• Some outdoor excursions could release some of his high energy. There are kitty strollers available for this pastime.
  • Whenever you notice his ears flatten, the flick of his tail, or a ripple of his back, toss a toy with a shout of enthusiasm to re-focus his attention.
  • Animal films on the internet or TV might hold his interest.
  • Continue to play the link of music played during his session to reinforce the positive association that will help to relax him.
  • Occasional catnip will give him a work-out and end with a cat nap.
  • Tell Heath he's such a mellow and courageous kitty.  Let's leave his aggressive profile behind.  Accentuate the positive.

Scroll through my earlier Blogs for these articles
May 2016 - Monkee Now Toddler-Friendly,
November 2016 - Monkee's Toddler Friendly Legacy
March 2017 Tiger And New Baby

Heath escorted me to the door as I said my good byes. "What a hunk of a handsome cat you are," I said, as he darted after the toy I tossed his way.


Sight Impaired
(Surrogate Eyes)
Emerald is a young female who was blind at birth. But, Sapphire, her sister, became her surrogate or guardian eyes. Whenever Emerald made the wrong move, Sapphire would let out a shrill meow. If Emerald was in serious danger, Sapphire would run over to her and with her head, butt her out of harm's way. She even allowed Emerald to eat first and would sleep beside her at bedtime.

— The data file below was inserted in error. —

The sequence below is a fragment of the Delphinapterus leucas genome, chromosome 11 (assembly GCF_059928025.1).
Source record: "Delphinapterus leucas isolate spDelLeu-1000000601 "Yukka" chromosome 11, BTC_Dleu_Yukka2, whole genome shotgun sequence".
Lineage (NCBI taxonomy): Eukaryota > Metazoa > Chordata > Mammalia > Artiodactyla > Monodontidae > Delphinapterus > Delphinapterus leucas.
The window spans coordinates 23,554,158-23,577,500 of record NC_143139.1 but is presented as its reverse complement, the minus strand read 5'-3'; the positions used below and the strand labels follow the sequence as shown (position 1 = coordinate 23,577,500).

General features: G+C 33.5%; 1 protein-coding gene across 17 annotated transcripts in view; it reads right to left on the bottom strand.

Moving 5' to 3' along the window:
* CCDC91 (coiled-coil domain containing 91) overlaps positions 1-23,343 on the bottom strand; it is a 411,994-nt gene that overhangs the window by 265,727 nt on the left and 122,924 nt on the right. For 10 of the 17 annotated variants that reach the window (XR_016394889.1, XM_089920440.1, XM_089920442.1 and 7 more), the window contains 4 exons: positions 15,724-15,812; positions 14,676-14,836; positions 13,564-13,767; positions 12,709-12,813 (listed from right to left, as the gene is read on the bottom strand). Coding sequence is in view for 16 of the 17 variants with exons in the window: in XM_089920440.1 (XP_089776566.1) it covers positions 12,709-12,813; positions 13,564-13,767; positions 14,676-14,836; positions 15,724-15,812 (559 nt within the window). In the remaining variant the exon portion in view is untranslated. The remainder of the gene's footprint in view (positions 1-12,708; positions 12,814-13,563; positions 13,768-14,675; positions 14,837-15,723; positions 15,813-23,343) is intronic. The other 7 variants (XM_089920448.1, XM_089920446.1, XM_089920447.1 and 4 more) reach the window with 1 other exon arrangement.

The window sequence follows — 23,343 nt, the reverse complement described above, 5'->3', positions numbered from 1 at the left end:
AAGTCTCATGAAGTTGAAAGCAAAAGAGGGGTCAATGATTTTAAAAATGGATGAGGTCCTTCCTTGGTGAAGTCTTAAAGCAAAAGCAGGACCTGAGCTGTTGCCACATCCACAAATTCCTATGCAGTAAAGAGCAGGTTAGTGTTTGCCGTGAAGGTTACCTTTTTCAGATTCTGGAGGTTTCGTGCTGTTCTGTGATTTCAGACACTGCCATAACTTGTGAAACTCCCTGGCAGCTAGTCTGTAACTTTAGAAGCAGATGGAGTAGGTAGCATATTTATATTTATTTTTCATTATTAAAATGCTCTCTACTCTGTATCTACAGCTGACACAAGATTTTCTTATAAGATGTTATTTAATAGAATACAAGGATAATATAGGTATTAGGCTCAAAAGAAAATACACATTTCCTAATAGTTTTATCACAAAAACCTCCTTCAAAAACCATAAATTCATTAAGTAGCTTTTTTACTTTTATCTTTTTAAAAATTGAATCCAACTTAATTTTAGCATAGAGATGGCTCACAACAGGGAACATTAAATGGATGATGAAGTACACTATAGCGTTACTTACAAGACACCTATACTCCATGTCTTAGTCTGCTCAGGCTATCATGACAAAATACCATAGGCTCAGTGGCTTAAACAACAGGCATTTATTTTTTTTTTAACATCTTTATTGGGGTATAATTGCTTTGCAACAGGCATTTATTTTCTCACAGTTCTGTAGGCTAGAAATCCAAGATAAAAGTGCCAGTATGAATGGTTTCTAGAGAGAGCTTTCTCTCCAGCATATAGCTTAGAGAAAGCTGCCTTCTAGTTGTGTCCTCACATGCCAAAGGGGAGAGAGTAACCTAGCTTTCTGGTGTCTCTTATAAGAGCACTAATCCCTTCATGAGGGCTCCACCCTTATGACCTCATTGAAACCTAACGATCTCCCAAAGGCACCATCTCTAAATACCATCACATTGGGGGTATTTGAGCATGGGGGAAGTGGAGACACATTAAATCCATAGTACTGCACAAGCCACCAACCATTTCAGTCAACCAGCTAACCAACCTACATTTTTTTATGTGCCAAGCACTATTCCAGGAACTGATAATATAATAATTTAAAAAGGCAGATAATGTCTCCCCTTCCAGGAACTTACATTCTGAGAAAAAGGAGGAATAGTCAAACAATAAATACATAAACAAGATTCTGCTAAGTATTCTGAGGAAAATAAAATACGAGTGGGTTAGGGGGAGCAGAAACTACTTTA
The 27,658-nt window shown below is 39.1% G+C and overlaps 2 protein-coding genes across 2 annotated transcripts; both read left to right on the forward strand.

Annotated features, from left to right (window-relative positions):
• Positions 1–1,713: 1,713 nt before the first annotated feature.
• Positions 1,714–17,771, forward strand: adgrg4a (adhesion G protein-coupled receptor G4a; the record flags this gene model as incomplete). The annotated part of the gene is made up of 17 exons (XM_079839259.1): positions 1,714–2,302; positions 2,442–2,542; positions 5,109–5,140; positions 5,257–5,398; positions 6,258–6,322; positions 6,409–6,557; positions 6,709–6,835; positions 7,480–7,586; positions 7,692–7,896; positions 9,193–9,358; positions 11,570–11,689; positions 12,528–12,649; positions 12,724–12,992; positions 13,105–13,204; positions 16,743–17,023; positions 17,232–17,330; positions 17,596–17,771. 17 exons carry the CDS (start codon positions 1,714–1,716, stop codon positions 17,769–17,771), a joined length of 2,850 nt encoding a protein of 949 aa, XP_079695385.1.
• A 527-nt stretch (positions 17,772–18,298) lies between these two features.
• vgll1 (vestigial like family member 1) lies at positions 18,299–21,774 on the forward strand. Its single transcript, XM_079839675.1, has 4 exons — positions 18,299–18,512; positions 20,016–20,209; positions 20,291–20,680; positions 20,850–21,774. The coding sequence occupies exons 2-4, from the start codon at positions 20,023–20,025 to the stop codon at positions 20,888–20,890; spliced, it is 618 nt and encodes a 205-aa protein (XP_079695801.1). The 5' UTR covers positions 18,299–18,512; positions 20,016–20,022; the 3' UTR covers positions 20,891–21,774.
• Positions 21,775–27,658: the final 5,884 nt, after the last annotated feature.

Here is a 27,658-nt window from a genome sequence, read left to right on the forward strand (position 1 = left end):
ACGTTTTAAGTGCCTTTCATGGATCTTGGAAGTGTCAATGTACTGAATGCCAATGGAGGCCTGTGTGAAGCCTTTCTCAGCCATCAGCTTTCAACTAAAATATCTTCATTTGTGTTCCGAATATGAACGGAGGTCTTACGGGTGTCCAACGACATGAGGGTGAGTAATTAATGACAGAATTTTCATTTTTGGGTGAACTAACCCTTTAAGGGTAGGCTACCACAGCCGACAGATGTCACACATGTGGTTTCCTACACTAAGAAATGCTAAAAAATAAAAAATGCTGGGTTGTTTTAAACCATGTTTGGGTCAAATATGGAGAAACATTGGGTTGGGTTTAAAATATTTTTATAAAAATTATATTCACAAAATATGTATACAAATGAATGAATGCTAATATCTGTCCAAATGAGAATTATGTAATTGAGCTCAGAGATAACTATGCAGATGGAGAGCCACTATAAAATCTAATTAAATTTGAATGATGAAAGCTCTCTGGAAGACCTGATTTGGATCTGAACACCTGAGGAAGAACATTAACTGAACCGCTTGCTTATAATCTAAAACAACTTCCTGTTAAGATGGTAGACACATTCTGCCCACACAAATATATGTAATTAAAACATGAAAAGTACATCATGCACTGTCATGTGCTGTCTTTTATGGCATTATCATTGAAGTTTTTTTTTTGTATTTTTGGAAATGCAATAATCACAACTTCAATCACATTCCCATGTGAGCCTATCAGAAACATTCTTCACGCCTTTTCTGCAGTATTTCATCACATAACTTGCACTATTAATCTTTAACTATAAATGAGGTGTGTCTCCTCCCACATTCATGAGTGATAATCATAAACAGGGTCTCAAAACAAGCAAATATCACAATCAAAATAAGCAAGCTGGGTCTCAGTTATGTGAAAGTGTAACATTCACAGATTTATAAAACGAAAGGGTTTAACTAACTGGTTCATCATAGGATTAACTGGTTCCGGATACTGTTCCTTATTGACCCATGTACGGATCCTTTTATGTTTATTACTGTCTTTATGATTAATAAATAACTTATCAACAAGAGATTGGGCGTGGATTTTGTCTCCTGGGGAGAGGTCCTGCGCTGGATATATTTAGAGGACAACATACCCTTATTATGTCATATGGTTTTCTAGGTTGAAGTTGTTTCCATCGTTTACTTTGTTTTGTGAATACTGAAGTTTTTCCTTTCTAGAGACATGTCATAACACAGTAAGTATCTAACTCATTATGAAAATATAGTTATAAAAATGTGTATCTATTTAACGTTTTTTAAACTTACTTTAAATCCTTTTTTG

Emerald and Sapphire
Their guardians were careful not to rearrange the furniture but when there was a new addition, they would carefully introduce Emerald to its whereabouts. One of my suggestions was to always keep the two cats together, even when Emerald needed a visit to the vet. Fortunately, the vet was usually able to make a home visit.A cat that's impaired in one sense may be well-endowed in another. Emerald couldn't see but her hearing was keen to compensate for her handicap. She was very responsive to music and loved to curl up beside the computer, listening to her personalized MP3.

Saturate your environment with forces that nurture your senses and your cat will reap the benefits - especially when you're overstressed.

Hearing Impaired
Magic is a 20 year old who no longer is able to hear but she responds to loud vibrations on the floor and sometimes to the sound of a whistle or loud bell. Of course, this perky, gray tiger cat is sound-selective in her response. If it's a signal for dinner or a brushing, Magic wobbles her way over chop-chop. Otherwise, it may be a toss-up.

A Free Consultation With The Cat Therapist